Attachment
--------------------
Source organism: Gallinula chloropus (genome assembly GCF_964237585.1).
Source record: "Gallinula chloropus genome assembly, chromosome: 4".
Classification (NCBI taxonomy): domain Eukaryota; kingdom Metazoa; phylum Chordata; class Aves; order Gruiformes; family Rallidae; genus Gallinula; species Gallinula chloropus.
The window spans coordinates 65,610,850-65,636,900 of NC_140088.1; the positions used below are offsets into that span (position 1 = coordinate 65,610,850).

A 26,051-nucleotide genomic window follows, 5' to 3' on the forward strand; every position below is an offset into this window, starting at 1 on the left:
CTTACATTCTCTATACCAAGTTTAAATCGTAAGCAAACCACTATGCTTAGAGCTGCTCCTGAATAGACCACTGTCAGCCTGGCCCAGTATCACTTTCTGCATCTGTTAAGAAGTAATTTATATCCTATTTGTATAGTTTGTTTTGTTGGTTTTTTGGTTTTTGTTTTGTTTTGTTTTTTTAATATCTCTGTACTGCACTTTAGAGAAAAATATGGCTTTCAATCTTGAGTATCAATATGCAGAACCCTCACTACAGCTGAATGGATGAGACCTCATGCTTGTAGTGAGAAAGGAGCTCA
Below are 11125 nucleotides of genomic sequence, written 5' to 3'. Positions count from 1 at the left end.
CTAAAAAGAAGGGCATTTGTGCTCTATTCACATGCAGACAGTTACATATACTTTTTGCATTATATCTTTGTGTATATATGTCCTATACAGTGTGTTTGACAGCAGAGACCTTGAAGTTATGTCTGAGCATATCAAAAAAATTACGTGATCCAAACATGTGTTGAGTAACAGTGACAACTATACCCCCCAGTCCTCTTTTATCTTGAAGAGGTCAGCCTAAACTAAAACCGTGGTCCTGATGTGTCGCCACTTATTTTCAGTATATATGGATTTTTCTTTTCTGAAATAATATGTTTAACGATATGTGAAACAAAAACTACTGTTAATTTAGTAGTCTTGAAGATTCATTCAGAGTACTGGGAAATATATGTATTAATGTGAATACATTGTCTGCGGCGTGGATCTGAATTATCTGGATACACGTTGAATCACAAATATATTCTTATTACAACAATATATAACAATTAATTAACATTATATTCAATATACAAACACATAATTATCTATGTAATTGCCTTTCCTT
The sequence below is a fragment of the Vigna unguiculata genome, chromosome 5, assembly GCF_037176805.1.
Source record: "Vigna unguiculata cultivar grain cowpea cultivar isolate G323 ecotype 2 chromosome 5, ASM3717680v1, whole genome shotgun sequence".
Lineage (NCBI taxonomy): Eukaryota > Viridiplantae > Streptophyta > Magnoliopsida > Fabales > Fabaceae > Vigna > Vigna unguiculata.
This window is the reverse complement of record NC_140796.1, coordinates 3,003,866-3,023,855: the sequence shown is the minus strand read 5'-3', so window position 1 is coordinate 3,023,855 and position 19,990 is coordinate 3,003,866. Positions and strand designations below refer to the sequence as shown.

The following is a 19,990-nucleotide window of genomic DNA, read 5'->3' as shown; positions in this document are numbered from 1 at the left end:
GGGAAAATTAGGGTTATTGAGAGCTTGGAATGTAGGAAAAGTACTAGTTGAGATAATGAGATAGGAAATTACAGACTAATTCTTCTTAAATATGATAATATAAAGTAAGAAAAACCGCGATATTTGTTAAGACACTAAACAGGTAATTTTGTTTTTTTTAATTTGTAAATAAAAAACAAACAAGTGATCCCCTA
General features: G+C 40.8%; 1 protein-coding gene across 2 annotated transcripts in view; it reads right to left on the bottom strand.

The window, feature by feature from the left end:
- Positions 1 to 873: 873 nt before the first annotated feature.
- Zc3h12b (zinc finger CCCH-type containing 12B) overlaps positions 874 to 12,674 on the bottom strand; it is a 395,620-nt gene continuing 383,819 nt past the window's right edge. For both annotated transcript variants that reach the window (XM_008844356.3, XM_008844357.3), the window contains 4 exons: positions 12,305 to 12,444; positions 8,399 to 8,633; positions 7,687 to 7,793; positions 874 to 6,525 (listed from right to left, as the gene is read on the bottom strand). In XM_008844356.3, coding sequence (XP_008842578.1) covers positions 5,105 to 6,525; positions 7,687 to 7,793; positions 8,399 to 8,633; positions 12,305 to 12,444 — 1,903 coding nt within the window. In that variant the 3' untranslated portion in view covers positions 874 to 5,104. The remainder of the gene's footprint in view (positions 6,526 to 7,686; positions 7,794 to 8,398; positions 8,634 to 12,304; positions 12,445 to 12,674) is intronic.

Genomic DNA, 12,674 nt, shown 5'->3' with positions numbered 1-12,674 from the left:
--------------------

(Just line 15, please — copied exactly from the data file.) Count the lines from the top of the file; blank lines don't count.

General features: G+C 40.8%; 1 protein-coding gene across 2 annotated transcripts in view; it reads right to left on the bottom strand.